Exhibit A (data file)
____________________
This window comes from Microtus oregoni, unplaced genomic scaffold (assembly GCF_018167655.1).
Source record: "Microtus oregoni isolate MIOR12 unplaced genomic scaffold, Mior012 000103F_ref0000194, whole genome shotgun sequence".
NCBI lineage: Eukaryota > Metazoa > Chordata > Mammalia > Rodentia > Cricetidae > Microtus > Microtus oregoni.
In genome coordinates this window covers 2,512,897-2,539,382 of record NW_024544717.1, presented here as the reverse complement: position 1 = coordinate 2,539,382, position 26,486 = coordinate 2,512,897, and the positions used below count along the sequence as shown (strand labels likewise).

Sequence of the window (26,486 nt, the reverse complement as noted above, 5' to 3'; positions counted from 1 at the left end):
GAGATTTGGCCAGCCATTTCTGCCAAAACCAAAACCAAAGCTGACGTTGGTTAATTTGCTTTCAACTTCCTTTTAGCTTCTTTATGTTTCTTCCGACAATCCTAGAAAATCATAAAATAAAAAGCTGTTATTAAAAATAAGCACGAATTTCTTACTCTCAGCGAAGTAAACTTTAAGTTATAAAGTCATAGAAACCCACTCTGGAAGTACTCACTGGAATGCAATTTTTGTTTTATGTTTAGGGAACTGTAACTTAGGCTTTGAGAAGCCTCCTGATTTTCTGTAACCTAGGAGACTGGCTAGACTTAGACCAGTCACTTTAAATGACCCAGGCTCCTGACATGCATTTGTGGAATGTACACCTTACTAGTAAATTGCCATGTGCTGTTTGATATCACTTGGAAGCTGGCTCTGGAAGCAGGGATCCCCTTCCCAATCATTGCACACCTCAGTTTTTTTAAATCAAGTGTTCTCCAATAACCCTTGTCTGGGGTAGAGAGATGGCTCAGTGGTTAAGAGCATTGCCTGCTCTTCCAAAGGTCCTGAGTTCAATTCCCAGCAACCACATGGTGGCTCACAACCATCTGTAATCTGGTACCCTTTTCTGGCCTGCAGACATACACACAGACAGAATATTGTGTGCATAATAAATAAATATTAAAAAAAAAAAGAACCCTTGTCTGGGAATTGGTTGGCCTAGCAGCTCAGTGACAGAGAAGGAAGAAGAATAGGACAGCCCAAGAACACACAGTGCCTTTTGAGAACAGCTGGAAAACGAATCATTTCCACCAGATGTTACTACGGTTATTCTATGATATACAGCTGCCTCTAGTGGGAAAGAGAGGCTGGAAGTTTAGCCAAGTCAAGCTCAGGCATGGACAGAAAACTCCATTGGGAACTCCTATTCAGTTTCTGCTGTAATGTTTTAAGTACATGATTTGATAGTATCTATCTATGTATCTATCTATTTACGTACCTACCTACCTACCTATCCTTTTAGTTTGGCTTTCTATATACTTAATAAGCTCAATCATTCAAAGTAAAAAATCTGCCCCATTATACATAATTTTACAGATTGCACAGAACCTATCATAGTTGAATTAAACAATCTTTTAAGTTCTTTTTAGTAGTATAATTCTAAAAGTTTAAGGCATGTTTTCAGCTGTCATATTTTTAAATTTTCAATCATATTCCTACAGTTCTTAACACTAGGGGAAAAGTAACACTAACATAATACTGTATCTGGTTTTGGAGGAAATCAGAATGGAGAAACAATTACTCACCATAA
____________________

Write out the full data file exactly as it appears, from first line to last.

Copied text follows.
This window comes from Microtus oregoni, unplaced genomic scaffold (assembly GCF_018167655.1).
Source record: "Microtus oregoni isolate MIOR12 unplaced genomic scaffold, Mior012 000103F_ref0000194, whole genome shotgun sequence".
NCBI lineage: Eukaryota > Metazoa > Chordata > Mammalia > Rodentia > Cricetidae > Microtus > Microtus oregoni.
In genome coordinates this window covers 2,512,897-2,539,382 of record NW_024544717.1, presented here as the reverse complement: position 1 = coordinate 2,539,382, position 26,486 = coordinate 2,512,897, and the positions used below count along the sequence as shown (strand labels likewise).

Sequence of the window (26,486 nt, the reverse complement as noted above, 5' to 3'; positions counted from 1 at the left end):
GAGATTTGGCCAGCCATTTCTGCCAAAACCAAAACCAAAGCTGACGTTGGTTAATTTGCTTTCAACTTCCTTTTAGCTTCTTTATGTTTCTTCCGACAATCCTAGAAAATCATAAAATAAAAAGCTGTTATTAAAAATAAGCACGAATTTCTTACTCTCAGCGAAGTAAACTTTAAGTTATAAAGTCATAGAAACCCACTCTGGAAGTACTCACTGGAATGCAATTTTTGTTTTATGTTTAGGGAACTGTAACTTAGGCTTTGAGAAGCCTCCTGATTTTCTGTAACCTAGGAGACTGGCTAGACTTAGACCAGTCACTTTAAATGACCCAGGCTCCTGACATGCATTTGTGGAATGTACACCTTACTAGTAAATTGCCATGTGCTGTTTGATATCACTTGGAAGCTGGCTCTGGAAGCAGGGATCCCCTTCCCAATCATTGCACACCTCAGTTTTTTTAAATCAAGTGTTCTCCAATAACCCTTGTCTGGGGTAGAGAGATGGCTCAGTGGTTAAGAGCATTGCCTGCTCTTCCAAAGGTCCTGAGTTCAATTCCCAGCAACCACATGGTGGCTCACAACCATCTGTAATCTGGTACCCTTTTCTGGCCTGCAGACATACACACAGACAGAATATTGTGTGCATAATAAATAAATATTAAAAAAAAAAAGAACCCTTGTCTGGGAATTGGTTGGCCTAGCAGCTCAGTGACAGAGAAGGAAGAAGAATAGGACAGCCCAAGAACACACAGTGCCTTTTGAGAACAGCTGGAAAACGAATCATTTCCACCAGATGTTACTACGGTTATTCTATGATATACAGCTGCCTCTAGTGGGAAAGAGAGGCTGGAAGTTTAGCCAAGTCAAGCTCAGGCATGGACAGAAAACTCCATTGGGAACTCCTATTCAGTTTCTGCTGTAATGTTTTAAGTACATGATTTGATAGTATCTATCTATGTATCTATCTATTTACGTACCTACCTACCTACCTATCCTTTTAGTTTGGCTTTCTATATACTTAATAAGCTCAATCATTCAAAGTAAAAAATCTGCCCCATTATACATAATTTTACAGATTGCACAGAACCTATCATAGTTGAATTAAACAATCTTTTAAGTTCTTTTTAGTAGTATAATTCTAAAAGTTTAAGGCATGTTTTCAGCTGTCATATTTTTAAATTTTCAATCATATTCCTACAGTTCTTAACACTAGGGGAAAAGTAACACTAACATAATACTGTATCTGGTTTTGGAGGAAATCAGAATGGAGAAACAATTACTCACCATAA